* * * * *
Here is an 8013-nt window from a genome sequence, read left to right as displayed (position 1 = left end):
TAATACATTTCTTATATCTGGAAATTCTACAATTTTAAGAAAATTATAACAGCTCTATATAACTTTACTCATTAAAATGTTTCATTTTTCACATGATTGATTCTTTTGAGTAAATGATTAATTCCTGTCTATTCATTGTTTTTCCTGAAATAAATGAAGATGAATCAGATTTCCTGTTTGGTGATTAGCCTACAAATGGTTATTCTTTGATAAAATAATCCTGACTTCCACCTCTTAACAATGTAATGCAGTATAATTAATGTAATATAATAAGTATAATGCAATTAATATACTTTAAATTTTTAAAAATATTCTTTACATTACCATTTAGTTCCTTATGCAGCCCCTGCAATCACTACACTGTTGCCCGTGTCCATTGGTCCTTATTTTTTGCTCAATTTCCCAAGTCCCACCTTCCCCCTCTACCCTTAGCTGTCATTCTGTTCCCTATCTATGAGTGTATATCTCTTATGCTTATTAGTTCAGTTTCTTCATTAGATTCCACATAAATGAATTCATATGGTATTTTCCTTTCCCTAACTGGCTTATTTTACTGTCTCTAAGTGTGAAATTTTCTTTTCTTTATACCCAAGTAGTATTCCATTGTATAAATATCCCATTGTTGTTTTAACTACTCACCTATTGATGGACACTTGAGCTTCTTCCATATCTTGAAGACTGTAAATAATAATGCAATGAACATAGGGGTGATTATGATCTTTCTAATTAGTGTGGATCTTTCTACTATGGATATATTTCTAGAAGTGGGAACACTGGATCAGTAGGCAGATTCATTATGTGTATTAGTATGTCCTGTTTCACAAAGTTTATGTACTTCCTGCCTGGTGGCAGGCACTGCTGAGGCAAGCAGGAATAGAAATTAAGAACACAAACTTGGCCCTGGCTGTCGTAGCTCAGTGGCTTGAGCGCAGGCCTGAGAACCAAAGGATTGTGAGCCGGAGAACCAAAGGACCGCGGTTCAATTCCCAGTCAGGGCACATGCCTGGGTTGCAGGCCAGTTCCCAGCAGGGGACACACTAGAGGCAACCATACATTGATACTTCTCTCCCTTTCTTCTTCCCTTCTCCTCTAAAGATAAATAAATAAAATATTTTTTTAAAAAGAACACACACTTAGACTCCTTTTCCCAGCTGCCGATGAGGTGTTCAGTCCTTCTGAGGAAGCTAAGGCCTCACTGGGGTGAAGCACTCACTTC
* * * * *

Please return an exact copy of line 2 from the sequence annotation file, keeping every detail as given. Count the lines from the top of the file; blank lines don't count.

TAATACATTTCTTATATCTGGAAATTCTACAATTTTAAGAAAATTATAACAGCTCTATATAACTTTACTCATTAAAATGTTTCATTTTTCACATGATTGATTCTTTTGAGTAAATGATTAATTCCTGTCTATTCATTGTTTTTCCTGAAATAAATGAAGATGAATCAGATTTCCTGTTTGGTGATTAGCCTACAAATGGTTATTCTTTGATAAAATAATCCTGACTTCCACCTCTTAACAATGTAATGCAGTATAATTAATGTAATATAATAAGTATAATGCAATTAATATACTTTAAATTTTTAAAAATATTCTTTACATTACCATTTAGTTCCTTATGCAGCCCCTGCAATCACTACACTGTTGCCCGTGTCCATTGGTCCTTATTTTTTGCTCAATTTCCCAAGTCCCACCTTCCCCCTCTACCCTTAGCTGTCATTCTGTTCCCTATCTATGAGTGTATATCTCTTATGCTTATTAGTTCAGTTTCTTCATTAGATTCCACATAAATGAATTCATATGGTATTTTCCTTTCCCTAACTGGCTTATTTTACTGTCTCTAAGTGTGAAATTTTCTTTTCTTTATACCCAAGTAGTATTCCATTGTATAAATATCCCATTGTTGTTTTAACTACTCACCTATTGATGGACACTTGAGCTTCTTCCATATCTTGAAGACTGTAAATAATAATGCAATGAACATAGGGGTGATTATGATCTTTCTAATTAGTGTGGATCTTTCTACTATGGATATATTTCTAGAAGTGGGAACACTGGATCAGTAGGCAGATTCATTATGTGTATTAGTATGTCCTGTTTCACAAAGTTTATGTACTTCCTGCCTGGTGGCAGGCACTGCTGAGGCAAGCAGGAATAGAAATTAAGAACACAAACTTGGCCCTGGCTGTCGTAGCTCAGTGGCTTGAGCGCAGGCCTGAGAACCAAAGGATTGTGAGCCGGAGAACCAAAGGACCGCGGTTCAATTCCCAGTCAGGGCACATGCCTGGGTTGCAGGCCAGTTCCCAGCAGGGGACACACTAGAGGCAACCATACATTGATACTTCTCTCCCTTTCTTCTTCCCTTCTCCTCTAAAGATAAATAAATAAAATATTTTTTTAAAAAGAACACACACTTAGACTCCTTTTCCCAGCTGCCGATGAGGTGTTCAGTCCTTCTGAGGAAGCTAAGGCCTCACTGGGGTGAAGCACTCACTTC